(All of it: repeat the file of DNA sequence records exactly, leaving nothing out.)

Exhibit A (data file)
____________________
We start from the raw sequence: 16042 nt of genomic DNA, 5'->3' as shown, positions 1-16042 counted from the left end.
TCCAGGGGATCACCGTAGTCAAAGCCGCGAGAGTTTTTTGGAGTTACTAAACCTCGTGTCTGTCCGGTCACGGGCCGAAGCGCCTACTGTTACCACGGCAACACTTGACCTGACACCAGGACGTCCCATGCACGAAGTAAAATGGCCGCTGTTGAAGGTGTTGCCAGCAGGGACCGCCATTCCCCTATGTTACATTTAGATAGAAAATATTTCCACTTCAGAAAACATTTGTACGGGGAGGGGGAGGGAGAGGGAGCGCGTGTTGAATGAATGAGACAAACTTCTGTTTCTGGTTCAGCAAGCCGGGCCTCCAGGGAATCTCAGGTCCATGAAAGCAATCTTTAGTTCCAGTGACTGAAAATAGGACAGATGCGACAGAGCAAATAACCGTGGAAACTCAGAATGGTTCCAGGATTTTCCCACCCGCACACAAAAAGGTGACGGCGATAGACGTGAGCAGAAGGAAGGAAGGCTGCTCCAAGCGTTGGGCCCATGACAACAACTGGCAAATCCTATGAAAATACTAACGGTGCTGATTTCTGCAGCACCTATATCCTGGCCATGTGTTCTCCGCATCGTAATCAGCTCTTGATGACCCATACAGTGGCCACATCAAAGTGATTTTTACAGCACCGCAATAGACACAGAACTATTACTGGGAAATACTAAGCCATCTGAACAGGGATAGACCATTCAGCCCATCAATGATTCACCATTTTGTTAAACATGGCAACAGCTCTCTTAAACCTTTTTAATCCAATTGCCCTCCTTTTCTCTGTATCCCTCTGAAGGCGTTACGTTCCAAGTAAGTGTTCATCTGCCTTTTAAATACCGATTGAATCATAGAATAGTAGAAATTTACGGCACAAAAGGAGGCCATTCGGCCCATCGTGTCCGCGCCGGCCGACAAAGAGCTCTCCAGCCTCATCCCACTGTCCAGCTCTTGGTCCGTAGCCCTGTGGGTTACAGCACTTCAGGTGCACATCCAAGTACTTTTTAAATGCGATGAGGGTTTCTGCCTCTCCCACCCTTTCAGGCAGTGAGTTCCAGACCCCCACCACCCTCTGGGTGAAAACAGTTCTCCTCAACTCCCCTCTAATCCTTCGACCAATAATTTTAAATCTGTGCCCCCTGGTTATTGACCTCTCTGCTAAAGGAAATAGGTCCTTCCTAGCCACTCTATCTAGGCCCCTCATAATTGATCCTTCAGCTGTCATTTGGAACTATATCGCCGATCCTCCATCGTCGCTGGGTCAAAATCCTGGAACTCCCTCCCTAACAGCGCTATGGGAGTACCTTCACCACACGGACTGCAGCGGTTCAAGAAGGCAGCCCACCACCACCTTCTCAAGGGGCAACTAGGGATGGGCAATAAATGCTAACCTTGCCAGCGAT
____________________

We start from the raw sequence: 16042 nt of genomic DNA, 5'->3' as shown, positions 1-16042 counted from the left end.
TCCAGGGGATCACCGTAGTCAAAGCCGCGAGAGTTTTTTGGAGTTACTAAACCTCGTGTCTGTCCGGTCACGGGCCGAAGCGCCTACTGTTACCACGGCAACACTTGACCTGACACCAGGACGTCCCATGCACGAAGTAAAATGGCCGCTGTTGAAGGTGTTGCCAGCAGGGACCGCCATTCCCCTATGTTACATTTAGATAGAAAATATTTCCACTTCAGAAAACATTTGTACGGGGAGGGGGAGGGAGAGGGAGCGCGTGTTGAATGAATGAGACAAACTTCTGTTTCTGGTTCAGCAAGCCGGGCCTCCAGGGAATCTCAGGTCCATGAAAGCAATCTTTAGTTCCAGTGACTGAAAATAGGACAGATGCGACAGAGCAAATAACCGTGGAAACTCAGAATGGTTCCAGGATTTTCCCACCCGCACACAAAAAGGTGACGGCGATAGACGTGAGCAGAAGGAAGGAAGGCTGCTCCAAGCGTTGGGCCCATGACAACAACTGGCAAATCCTATGAAAATACTAACGGTGCTGATTTCTGCAGCACCTATATCCTGGCCATGTGTTCTCCGCATCGTAATCAGCTCTTGATGACCCATACAGTGGCCACATCAAAGTGATTTTTACAGCACCGCAATAGACACAGAACTATTACTGGGAAATACTAAGCCATCTGAACAGGGATAGACCATTCAGCCCATCAATGATTCACCATTTTGTTAAACATGGCAACAGCTCTCTTAAACCTTTTTAATCCAATTGCCCTCCTTTTCTCTGTATCCCTCTGAAGGCGTTACGTTCCAAGTAAGTGTTCATCTGCCTTTTAAATACCGATTGAATCATAGAATAGTAGAAATTTACGGCACAAAAGGAGGCCATTCGGCCCATCGTGTCCGCGCCGGCCGACAAAGAGCTCTCCAGCCTCATCCCACTGTCCAGCTCTTGGTCCGTAGCCCTGTGGGTTACAGCACTTCAGGTGCACATCCAAGTACTTTTTAAATGCGATGAGGGTTTCTGCCTCTCCCACCCTTTCAGGCAGTGAGTTCCAGACCCCCACCACCCTCTGGGTGAAAACAGTTCTCCTCAACTCCCCTCTAATCCTTCGACCAATAATTTTAAATCTGTGCCCCCTGGTTATTGACCTCTCTGCTAAAGGAAATAGGTCCTTCCTAGCCACTCTATCTAGGCCCCTCATAATTGATCCTTCAGCTGTCATTTGGAACTATATCGCCGATCCTCCATCGTCGCTGGGTCAAAATCCTGGAACTCCCTCCCTAACAGCGCTATGGGAGTACCTTCACCACACGGACTGCAGCGGTTCAAGAAGGCAGCCCACCACCACCTTCTCAAGGGGCAACTAGGGATGGGCAATAAATGCTAACCTTGCCAGCGAT